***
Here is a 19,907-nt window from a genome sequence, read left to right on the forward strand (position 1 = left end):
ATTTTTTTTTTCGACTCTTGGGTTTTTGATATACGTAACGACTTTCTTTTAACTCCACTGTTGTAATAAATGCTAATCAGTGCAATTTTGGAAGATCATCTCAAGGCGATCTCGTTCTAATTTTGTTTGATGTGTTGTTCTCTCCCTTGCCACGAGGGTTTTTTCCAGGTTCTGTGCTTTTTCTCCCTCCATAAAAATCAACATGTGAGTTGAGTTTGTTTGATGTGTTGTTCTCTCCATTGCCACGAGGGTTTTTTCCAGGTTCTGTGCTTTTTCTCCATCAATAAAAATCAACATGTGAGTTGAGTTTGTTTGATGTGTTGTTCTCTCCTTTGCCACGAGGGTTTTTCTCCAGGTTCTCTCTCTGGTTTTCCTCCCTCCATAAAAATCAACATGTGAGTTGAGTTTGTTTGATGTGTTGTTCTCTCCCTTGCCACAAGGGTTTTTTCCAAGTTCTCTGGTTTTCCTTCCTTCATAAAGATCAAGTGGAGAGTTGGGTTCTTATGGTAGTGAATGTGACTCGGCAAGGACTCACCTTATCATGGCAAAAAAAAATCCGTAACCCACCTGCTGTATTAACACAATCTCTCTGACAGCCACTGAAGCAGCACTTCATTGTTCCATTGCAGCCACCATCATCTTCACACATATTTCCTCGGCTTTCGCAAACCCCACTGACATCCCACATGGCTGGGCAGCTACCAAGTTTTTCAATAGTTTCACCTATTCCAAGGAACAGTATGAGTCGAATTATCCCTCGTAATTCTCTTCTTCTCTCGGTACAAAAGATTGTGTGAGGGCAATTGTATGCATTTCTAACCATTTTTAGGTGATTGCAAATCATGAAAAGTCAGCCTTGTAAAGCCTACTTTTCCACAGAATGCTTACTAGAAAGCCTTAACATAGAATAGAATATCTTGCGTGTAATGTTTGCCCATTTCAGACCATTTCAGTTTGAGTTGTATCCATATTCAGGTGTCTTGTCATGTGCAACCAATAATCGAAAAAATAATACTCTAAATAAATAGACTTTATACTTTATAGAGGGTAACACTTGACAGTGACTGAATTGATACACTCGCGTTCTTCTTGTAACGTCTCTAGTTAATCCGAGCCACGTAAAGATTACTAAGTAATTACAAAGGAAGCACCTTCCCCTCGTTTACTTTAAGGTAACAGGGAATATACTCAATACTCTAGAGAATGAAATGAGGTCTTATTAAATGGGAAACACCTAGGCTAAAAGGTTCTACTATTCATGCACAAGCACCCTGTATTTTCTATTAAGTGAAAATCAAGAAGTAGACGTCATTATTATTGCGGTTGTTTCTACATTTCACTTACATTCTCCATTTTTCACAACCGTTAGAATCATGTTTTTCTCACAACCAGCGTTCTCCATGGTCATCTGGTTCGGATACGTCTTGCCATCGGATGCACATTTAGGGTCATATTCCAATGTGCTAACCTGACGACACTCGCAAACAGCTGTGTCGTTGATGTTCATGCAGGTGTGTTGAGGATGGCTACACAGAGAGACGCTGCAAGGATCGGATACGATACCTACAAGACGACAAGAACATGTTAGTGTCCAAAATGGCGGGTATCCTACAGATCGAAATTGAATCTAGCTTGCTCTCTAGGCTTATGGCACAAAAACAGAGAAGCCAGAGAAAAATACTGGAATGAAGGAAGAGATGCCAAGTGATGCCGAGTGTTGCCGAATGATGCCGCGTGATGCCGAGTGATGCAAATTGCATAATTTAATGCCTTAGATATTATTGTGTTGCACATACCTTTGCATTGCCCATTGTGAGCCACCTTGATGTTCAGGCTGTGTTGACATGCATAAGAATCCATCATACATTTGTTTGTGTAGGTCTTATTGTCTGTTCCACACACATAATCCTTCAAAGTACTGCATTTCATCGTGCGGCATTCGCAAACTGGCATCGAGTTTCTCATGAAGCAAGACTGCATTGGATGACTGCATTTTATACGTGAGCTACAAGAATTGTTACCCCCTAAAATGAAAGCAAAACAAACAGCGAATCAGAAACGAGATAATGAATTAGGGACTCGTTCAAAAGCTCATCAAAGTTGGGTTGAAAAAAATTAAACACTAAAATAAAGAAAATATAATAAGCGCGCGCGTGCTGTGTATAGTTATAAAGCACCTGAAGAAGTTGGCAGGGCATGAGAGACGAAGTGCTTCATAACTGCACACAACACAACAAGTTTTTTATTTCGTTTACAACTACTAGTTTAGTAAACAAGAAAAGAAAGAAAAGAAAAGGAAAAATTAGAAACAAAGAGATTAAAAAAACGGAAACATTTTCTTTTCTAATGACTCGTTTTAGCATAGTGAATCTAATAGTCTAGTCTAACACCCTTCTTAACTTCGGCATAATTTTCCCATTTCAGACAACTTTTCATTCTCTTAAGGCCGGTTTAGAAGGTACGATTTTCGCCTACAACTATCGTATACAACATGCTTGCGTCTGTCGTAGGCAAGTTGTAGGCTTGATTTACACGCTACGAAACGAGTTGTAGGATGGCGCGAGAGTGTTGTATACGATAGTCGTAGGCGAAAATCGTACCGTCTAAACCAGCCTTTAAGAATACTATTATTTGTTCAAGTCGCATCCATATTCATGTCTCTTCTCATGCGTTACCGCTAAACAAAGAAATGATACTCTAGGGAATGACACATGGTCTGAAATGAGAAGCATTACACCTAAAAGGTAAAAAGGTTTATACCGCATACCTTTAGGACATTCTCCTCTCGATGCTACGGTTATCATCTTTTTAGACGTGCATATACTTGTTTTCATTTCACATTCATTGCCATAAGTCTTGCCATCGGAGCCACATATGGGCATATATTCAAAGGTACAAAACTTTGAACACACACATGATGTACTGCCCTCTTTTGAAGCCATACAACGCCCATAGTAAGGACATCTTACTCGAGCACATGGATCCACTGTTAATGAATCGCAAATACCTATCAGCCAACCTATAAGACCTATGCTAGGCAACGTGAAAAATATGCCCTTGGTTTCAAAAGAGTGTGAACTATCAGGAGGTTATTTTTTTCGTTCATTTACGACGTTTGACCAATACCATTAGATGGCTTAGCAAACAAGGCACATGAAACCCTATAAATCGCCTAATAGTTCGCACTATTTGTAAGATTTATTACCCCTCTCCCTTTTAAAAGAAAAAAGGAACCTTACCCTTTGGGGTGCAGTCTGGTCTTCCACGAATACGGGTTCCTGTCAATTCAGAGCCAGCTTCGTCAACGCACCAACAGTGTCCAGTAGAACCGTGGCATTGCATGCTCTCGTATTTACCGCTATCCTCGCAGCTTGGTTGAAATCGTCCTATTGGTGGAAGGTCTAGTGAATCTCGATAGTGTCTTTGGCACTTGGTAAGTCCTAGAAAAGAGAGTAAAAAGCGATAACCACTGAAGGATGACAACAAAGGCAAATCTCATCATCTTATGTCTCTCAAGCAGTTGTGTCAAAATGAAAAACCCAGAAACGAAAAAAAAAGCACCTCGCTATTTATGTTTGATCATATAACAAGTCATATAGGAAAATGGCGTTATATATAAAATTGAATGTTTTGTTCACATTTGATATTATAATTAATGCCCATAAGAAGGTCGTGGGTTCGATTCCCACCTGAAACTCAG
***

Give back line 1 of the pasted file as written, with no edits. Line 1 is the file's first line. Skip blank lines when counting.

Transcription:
Here is a 19,907-nt window from a genome sequence, read left to right on the forward strand (position 1 = left end):